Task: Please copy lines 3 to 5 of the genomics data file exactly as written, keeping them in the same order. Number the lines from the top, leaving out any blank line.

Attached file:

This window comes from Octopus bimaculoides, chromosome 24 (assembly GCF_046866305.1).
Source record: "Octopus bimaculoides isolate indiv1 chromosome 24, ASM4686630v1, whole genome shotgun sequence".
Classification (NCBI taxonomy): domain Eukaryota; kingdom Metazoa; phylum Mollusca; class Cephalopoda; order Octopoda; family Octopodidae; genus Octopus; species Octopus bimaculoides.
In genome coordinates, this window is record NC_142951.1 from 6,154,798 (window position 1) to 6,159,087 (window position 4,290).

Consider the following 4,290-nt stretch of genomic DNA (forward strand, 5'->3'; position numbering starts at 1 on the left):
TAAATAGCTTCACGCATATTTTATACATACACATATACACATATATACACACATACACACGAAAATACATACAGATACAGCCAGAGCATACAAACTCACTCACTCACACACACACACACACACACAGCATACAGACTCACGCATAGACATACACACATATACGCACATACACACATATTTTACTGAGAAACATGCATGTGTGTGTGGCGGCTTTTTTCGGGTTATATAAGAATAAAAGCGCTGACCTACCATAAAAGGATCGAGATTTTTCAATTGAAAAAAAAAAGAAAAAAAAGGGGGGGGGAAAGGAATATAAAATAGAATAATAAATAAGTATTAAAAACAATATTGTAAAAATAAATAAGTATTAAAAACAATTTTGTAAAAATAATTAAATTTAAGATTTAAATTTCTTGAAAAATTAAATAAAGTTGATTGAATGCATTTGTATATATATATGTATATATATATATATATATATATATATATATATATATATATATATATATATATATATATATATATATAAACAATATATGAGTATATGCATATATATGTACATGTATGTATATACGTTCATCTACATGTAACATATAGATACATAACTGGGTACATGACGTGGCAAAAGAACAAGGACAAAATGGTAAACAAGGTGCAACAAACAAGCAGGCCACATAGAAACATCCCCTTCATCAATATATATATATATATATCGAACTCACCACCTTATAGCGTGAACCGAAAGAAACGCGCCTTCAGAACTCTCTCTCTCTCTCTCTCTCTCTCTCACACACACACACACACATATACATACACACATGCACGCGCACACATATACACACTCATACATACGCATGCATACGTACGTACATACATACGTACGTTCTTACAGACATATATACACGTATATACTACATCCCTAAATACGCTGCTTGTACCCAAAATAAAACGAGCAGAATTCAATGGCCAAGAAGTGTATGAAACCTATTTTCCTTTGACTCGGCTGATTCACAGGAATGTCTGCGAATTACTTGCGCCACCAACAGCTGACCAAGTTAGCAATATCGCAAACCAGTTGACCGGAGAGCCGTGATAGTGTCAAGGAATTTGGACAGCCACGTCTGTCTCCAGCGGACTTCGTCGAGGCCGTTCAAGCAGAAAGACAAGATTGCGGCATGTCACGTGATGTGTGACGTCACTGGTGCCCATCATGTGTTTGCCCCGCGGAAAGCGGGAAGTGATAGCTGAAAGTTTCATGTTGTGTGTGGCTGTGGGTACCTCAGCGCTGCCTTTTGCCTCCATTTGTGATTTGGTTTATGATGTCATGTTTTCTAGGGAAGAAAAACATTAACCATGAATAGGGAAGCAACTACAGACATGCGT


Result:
Classification (NCBI taxonomy): domain Eukaryota; kingdom Metazoa; phylum Mollusca; class Cephalopoda; order Octopoda; family Octopodidae; genus Octopus; species Octopus bimaculoides.
In genome coordinates, this window is record NC_142951.1 from 6,154,798 (window position 1) to 6,159,087 (window position 4,290).

Consider the following 4,290-nt stretch of genomic DNA (forward strand, 5'->3'; position numbering starts at 1 on the left):